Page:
Number of U.S. Deaths Decreased by 50,000 in 2004
The number of annual deaths in the U.S. decreased by 2%, or almost 50,000, in 2004, according to a preliminary report released on Wednesday by the National Center for Health Statistics at CDC, the AP/Baltimore Sun reports. For the report, NCHS reviewed about 90% of death records from all 50 states.
The report finds that the number of deaths totaled 2,398,343 in 2004, compared with 2,448,288 in 2003. The report in large part attributes the decrease to reduced mortality rates for heart disease, cancer and stroke, the three leading causes of death.
According to the report, in 2004, the mortality rates for heart disease, cancer and stroke decreased by 6%, 3% and 6.5%, respectively. In addition, mortality rates for 11 of the 13 other leading causes of death decreased in 2004, the report finds.
The mortality rate for influenza also decreased by 7% in 2004, in part because of a milder flu season, the report finds. Overall, age-adjusted mortality rates decreased to a record low of 801 deaths per 100,000 residents in 2004, compared with 833 deaths per 100,000 residents in 2003, according to the report (AP/Baltimore Sun, 4/20).
The report also finds that life expectancy increased to 77.9 years in 2004, compared with 77.5 years in 2003. The life expectancy for men was 75.2 years in 2004, compared with 80.4 years for women, the report finds (Corbett Dooren, Dow Jones, 4/19).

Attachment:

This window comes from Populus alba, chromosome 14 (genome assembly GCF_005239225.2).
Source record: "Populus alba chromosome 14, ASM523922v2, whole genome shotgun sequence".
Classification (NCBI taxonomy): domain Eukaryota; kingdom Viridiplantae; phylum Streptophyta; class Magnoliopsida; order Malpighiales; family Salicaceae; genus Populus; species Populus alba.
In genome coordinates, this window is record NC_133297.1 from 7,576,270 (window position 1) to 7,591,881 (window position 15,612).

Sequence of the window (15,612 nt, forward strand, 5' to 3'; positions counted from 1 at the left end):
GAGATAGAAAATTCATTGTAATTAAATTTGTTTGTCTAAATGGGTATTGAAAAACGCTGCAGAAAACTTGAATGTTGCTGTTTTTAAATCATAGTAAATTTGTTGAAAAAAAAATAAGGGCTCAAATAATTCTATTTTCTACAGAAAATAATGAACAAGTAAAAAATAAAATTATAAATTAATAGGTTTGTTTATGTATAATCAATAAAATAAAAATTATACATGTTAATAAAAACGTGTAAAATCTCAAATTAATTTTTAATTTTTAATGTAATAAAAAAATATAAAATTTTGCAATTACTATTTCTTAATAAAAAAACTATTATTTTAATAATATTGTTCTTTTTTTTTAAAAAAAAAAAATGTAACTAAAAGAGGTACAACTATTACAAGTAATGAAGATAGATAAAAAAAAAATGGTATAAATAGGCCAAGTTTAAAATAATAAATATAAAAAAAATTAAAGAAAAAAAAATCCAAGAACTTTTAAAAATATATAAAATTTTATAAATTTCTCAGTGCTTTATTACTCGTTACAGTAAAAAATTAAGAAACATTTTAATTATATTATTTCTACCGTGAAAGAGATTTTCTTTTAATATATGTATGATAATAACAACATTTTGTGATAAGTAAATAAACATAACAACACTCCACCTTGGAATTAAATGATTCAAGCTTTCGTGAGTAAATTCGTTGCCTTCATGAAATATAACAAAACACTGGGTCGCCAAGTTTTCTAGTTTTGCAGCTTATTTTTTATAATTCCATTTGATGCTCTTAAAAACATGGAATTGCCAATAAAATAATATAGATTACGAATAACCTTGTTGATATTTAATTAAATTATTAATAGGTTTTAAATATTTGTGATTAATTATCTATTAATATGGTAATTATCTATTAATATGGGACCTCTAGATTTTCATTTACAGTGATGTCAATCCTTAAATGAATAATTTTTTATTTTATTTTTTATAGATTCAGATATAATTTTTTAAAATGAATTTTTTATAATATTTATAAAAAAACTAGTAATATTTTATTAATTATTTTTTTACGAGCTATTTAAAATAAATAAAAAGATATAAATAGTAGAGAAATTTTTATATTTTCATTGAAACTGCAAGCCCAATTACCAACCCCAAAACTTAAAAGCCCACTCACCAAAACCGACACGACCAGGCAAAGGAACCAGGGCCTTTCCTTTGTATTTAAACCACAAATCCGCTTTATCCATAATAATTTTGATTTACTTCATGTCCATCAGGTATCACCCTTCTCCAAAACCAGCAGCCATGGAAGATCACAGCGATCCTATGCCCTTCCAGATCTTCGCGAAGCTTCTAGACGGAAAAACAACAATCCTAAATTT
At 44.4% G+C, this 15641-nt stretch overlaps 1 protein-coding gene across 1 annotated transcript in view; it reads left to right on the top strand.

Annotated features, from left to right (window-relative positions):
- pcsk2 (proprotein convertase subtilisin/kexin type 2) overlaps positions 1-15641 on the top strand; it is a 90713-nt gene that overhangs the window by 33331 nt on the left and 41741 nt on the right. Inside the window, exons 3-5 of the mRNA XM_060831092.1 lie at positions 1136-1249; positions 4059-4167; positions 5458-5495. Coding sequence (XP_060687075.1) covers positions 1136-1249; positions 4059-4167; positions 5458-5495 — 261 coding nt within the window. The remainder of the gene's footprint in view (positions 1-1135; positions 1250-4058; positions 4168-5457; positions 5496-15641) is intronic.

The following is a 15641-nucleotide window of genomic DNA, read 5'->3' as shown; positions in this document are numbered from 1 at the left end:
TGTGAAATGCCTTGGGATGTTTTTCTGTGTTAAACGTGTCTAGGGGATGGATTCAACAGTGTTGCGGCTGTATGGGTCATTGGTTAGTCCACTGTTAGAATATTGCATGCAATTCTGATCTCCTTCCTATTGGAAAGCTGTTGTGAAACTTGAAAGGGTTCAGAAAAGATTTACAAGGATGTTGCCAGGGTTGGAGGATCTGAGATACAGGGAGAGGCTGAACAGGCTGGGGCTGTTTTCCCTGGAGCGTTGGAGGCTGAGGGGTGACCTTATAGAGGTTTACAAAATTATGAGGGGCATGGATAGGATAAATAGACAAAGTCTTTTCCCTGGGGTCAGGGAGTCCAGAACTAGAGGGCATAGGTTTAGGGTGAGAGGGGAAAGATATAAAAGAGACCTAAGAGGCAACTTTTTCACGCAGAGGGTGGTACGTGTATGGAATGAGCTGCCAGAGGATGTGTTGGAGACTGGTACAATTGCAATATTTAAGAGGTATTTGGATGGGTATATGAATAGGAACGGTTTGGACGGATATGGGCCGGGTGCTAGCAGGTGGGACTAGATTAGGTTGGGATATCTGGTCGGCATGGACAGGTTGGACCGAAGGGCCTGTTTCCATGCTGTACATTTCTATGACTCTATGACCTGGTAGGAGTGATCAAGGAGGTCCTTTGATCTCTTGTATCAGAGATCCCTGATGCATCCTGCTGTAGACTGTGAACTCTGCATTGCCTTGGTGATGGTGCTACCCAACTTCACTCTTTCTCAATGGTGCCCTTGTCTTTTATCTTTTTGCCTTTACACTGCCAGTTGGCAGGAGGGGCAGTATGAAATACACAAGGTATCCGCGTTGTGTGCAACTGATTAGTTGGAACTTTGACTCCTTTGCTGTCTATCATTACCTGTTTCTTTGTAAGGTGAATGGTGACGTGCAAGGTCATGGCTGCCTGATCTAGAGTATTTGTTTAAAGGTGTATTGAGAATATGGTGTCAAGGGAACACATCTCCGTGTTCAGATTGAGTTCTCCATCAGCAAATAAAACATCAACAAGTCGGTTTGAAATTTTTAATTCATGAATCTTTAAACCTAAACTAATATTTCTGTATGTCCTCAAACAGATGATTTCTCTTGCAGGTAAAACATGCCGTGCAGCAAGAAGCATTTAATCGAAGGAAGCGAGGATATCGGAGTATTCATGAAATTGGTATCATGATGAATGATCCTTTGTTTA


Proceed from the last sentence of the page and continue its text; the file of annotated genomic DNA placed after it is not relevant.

In addition, the report finds that the overall infant mortality rate decreased to 6.76 deaths per 100,000 in 2004 from 6.85 deaths per 100,000 in 2003. The mortality rate for black infants was 13.65 deaths per 100,000 in 2004, compared with 5.65 deaths per 100,000 white infants, the report finds (Gellene, Los Angeles Times, 4/20).
NCHS expects to release a final report in May (Dow Jones, 4/19).
Arialdi Minino, lead author of the report, said, "We were surprised by the sharpness of the decrease" in deaths, adding, "It's kind of historical." According to the AP/Sun, NCHS officials "are confident that the findings are legitimate and not the result of something such as changes in data collection" because the "decreases in the death rate were found nationwide."
Ken Thorpe, an Emory University professor of health care policy, said that improvements in medical care, such as new treatments to prevent heart disease, contributed to the decrease in deaths.
Paul Terry, an assistant professor of epidemiology at Emory, said, "These are preliminary data. But if it holds up, it's obviously very good news."
Elizabeth Ward, director of surveillance research for the American Cancer Society, said, "We will not make much of this until the final data come out" (AP/Baltimore Sun, 4/20).
The report is available online.
ABCNews' "World News Tonight" on Wednesday reported on increased life expectancy for U.S. residents. The segment includes comments from Robert Anderson, chief of the mortality statistics branch of the NCHS; Robert Butler, president of the International Longevity Center; and a 72-year-old resident who is a personal trainer (Muir, "World News Tonight," ABCNews, 4/19).
Expanded ABCNews coverage of the topic is available online.
In addition, CBS' "Evening News" reported on the issue. The segment includes comments from David Lipschitz, a physician at the University of Arkansas for Medical Sciences (Mitchell, "Evening News," CBS, 4/19).
The complete segment is available online in RealPlayer.